Latest review of the Mediterranean marine biodiversity - estimates, patterns and threats
5 August 2010, CIESM News

In a new study, just published in the online free journal PLoS ONE *, Marta Coll and 36 co-authors, experts of the Mediterranean Sea, have joined forces to update the estimates of how many marine species inhabit the Mediterranean Sea, using the information available in the published record and the opinion of experts. Based on this information, they also described the overall spatial distribution of these species and how they have changed with time, in addition to identifying the major threats to biodiversity.

The results list approximately 17,000 marine species occurring in the Mediterranean Sea, which highlights that the Mediterranean Sea is a region with a high biodiversity. The study contains an extent appendix which includes revised lists of several taxonomic groups. This is an important new information that is freely available as well *.

One will note that these new estimates of marine diversity are still incomplete as there are many species that are still unknown to science. For example, the diversity for the smallest organisms, such as microbes, is substantially underestimated, and the deep-sea areas - particularly in the southern and eastern Mediterranean region - remain poorly known. The study also confirms that the invasion of alien species (currently more than 600 species) is an important factor. Many invasive species, of tropical origin, are recorded in the eastern basin (see CIESM Atlases of Exotic Species for details) and they can spread to the west due to the warming of the Mediterranean Sea.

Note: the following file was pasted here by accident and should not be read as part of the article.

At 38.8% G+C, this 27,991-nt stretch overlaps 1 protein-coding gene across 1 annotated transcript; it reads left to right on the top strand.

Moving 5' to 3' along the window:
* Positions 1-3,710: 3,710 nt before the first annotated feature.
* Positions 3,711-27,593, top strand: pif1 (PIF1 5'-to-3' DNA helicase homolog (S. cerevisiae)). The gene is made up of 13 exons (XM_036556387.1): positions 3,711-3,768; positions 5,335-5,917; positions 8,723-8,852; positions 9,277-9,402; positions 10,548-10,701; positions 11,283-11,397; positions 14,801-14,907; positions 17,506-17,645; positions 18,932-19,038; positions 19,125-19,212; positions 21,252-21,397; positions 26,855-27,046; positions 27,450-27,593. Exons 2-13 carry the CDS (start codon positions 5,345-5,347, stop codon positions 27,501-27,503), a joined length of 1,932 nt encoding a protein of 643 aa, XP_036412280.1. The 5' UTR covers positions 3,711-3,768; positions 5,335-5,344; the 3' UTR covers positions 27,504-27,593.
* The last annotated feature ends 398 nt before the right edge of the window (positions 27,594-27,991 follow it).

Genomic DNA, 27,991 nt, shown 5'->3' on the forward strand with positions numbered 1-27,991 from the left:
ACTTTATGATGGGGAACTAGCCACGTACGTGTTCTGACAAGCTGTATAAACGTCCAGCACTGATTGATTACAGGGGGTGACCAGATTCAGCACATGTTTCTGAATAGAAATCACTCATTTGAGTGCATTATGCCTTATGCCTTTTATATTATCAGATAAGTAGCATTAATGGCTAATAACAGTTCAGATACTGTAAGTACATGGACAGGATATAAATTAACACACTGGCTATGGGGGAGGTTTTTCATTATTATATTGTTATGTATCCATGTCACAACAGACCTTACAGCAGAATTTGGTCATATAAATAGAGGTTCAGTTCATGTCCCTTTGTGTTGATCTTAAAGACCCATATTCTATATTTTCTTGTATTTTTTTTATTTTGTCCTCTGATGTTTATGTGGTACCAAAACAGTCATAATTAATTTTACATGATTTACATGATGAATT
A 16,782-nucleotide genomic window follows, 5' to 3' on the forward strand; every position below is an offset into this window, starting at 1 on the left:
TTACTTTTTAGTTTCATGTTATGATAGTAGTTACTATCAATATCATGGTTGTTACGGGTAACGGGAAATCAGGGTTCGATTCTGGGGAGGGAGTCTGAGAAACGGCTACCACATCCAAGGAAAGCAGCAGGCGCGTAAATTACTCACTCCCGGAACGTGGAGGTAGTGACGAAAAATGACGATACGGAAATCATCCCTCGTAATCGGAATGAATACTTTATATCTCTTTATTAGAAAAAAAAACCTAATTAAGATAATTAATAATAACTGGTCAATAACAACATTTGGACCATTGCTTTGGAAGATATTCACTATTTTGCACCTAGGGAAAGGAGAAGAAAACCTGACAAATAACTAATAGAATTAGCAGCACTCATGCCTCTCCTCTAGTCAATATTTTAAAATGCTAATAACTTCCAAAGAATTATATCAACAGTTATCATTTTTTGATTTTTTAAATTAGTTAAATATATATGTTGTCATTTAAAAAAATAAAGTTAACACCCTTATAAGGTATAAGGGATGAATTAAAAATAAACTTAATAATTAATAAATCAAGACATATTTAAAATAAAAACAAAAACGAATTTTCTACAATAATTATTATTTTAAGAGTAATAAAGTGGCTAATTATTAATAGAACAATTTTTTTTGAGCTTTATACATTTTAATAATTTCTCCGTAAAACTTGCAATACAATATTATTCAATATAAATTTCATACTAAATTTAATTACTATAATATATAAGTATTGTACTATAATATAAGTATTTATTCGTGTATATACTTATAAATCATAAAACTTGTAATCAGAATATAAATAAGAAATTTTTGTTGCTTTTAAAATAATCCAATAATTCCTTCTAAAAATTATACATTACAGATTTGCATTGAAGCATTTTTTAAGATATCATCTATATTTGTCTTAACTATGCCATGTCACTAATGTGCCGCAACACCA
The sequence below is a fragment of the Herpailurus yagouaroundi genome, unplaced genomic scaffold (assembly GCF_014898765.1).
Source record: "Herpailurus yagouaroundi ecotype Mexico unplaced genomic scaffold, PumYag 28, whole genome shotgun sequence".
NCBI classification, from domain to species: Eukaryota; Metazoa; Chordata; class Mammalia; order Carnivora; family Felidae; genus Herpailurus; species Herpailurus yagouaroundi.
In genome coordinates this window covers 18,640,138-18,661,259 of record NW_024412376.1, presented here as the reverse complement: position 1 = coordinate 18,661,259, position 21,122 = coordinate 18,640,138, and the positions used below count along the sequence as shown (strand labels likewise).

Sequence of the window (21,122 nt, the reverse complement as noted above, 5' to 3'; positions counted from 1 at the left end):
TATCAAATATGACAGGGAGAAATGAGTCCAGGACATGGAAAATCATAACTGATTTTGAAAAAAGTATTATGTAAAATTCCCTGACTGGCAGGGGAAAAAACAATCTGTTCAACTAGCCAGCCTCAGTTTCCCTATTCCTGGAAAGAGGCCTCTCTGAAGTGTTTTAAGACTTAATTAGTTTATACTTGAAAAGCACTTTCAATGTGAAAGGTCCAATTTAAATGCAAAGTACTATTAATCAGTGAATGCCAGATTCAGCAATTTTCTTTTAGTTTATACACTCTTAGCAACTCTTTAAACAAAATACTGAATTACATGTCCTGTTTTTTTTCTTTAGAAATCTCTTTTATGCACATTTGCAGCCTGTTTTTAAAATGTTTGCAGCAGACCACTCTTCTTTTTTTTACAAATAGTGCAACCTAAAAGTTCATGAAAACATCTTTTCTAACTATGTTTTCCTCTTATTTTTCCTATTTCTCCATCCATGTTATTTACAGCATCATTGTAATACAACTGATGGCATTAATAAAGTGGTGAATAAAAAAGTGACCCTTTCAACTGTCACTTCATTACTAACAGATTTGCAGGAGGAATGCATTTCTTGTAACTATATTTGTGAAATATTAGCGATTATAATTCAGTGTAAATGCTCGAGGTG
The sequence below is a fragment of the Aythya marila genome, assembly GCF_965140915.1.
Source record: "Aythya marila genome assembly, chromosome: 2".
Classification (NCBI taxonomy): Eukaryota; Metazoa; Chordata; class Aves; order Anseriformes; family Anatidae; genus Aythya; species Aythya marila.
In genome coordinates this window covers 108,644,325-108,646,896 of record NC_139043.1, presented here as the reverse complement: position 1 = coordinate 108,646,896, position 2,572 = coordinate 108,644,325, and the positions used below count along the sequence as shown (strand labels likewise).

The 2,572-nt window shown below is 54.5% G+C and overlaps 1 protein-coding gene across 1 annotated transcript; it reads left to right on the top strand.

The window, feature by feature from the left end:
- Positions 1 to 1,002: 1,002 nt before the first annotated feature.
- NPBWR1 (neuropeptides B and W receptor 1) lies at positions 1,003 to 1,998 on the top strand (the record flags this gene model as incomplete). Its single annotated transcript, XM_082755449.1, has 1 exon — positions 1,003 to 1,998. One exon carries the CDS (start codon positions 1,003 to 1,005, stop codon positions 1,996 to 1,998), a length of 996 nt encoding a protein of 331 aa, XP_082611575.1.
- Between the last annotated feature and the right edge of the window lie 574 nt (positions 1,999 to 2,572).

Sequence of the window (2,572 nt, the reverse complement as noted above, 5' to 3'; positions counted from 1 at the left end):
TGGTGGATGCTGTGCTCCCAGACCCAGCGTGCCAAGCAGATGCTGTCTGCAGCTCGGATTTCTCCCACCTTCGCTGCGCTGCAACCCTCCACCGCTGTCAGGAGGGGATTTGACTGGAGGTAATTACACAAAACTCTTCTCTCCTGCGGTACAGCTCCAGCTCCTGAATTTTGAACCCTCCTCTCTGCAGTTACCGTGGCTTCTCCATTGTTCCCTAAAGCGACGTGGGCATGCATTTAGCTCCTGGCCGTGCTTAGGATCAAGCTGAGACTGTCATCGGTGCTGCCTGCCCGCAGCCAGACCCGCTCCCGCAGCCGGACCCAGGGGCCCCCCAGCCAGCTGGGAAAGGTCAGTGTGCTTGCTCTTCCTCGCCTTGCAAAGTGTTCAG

The spatial patterns that were analyzed show a general decrease in biodiversity from the northwestern areas to southeastern regions. This pattern follows the known gradient of production that has been described in the Mediterranean Sea. However, the authors caution that there are still enormous gaps in the knowledge of the organism inhabiting the Mediterranean Sea along the southern and eastern regions. The results also show that marine biodiversity is generally higher in coastal areas and continental shelves, and decreases with depth.

The results of this study suggest as well that overexploitation of marine resources and the habitat loss have been the main human drivers of changes in biodiversity of the Mediterranean Sea during the past. Nowadays, habitat loss and degradation, followed by fishing impacts, pollution, climate change, eutrophication, and the establishment of alien species are the most important threats and affect the greatest number of organisms. Scientists think that all these impacts will likely grow in importance in the future, along with climate change and habitat degradation.

Finally, this study identifies the hot spots, or areas of conservation concern, where several endangered, threatened, or vulnerable species concentrate. These areas concern most of the western Mediterranean shelves (and in particular, the Strait of Gibraltar and the adjacent Alboran Sea), the North African coast, the Adriatic, and the Aegean Sea.


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